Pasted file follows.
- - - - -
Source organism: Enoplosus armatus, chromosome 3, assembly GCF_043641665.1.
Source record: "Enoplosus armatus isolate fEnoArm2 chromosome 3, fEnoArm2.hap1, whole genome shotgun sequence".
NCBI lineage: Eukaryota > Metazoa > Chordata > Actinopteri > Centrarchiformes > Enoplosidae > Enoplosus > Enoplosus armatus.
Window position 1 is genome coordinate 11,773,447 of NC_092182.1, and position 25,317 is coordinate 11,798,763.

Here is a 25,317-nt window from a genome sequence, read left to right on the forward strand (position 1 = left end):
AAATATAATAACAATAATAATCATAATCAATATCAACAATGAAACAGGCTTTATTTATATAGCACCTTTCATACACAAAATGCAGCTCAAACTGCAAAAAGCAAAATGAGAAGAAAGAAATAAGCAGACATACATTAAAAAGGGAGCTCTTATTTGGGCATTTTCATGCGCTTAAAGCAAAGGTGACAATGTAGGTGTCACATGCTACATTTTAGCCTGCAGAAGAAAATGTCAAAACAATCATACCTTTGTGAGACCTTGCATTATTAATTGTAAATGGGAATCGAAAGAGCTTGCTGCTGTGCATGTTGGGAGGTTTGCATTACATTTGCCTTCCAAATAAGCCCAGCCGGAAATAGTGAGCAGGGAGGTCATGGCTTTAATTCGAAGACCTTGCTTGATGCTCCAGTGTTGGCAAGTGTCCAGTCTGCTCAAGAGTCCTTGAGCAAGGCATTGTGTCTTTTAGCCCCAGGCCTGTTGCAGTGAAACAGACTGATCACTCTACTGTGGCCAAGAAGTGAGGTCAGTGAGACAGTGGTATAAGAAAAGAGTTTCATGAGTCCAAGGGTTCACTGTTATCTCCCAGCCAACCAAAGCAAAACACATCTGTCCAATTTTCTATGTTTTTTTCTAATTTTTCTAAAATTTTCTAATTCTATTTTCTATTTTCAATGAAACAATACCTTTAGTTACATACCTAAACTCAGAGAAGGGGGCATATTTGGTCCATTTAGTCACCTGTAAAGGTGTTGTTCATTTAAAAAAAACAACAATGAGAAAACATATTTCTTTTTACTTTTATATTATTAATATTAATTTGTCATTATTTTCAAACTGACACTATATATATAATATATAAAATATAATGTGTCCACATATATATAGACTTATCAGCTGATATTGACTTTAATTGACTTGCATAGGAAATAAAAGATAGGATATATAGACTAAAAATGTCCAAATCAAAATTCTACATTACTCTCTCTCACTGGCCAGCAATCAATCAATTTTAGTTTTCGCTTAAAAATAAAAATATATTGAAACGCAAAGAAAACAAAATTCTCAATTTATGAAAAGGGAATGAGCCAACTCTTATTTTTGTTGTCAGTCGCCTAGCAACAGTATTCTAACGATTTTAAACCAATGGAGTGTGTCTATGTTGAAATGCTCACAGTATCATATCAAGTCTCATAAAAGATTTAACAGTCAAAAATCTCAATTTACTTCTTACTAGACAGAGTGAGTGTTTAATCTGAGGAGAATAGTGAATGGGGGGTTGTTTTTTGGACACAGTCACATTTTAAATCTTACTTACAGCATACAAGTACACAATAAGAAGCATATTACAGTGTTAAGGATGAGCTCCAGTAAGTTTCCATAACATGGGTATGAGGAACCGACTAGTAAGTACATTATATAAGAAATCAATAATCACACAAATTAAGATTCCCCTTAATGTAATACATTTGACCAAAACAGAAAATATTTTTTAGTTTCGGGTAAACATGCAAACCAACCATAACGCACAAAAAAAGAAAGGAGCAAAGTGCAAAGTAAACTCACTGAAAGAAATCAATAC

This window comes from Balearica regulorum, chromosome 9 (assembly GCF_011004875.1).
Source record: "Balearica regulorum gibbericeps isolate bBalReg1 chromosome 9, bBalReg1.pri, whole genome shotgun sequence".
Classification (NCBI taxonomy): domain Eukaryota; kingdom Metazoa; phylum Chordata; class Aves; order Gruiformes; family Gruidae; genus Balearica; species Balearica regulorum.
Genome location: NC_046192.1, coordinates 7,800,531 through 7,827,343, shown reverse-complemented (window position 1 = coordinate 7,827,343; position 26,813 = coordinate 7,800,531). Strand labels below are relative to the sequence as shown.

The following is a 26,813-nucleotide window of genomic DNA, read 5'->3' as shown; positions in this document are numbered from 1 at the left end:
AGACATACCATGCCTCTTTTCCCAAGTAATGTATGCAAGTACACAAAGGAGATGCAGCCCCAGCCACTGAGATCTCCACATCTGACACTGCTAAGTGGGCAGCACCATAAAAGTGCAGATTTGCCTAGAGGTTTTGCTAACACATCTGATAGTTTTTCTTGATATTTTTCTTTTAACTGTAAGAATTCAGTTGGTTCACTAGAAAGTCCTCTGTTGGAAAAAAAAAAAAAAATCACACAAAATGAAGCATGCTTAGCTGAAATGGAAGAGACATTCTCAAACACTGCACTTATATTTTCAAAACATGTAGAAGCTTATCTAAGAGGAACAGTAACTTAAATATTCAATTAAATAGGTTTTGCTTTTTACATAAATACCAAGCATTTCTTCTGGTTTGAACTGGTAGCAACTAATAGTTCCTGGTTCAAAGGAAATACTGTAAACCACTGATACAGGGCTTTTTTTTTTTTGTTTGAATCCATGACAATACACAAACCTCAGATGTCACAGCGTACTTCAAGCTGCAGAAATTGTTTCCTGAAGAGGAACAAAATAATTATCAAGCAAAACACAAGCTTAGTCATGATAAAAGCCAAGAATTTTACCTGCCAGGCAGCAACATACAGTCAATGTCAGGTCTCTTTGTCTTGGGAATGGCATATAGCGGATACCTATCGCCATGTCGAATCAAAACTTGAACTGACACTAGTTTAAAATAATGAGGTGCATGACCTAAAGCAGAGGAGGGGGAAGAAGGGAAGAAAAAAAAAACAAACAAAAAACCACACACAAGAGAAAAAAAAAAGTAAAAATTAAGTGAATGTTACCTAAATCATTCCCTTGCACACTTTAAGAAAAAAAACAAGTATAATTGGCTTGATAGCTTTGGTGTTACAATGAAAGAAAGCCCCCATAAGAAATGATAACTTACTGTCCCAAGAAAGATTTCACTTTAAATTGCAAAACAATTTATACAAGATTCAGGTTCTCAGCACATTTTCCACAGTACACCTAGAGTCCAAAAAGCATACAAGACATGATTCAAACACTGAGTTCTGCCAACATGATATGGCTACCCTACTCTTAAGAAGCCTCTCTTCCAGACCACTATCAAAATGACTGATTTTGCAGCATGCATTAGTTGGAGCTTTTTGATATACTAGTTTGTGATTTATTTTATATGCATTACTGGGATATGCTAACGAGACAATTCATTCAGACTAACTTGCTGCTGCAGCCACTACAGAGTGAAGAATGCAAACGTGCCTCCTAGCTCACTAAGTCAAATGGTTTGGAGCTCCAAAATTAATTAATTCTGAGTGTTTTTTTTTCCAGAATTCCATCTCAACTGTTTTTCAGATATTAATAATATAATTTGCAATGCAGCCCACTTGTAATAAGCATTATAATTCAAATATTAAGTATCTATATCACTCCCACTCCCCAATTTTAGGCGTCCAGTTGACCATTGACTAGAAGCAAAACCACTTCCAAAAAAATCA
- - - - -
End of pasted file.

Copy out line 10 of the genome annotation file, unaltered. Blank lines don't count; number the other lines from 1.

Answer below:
Genome location: NC_046192.1, coordinates 7,800,531 through 7,827,343, shown reverse-complemented (window position 1 = coordinate 7,827,343; position 26,813 = coordinate 7,800,531). Strand labels below are relative to the sequence as shown.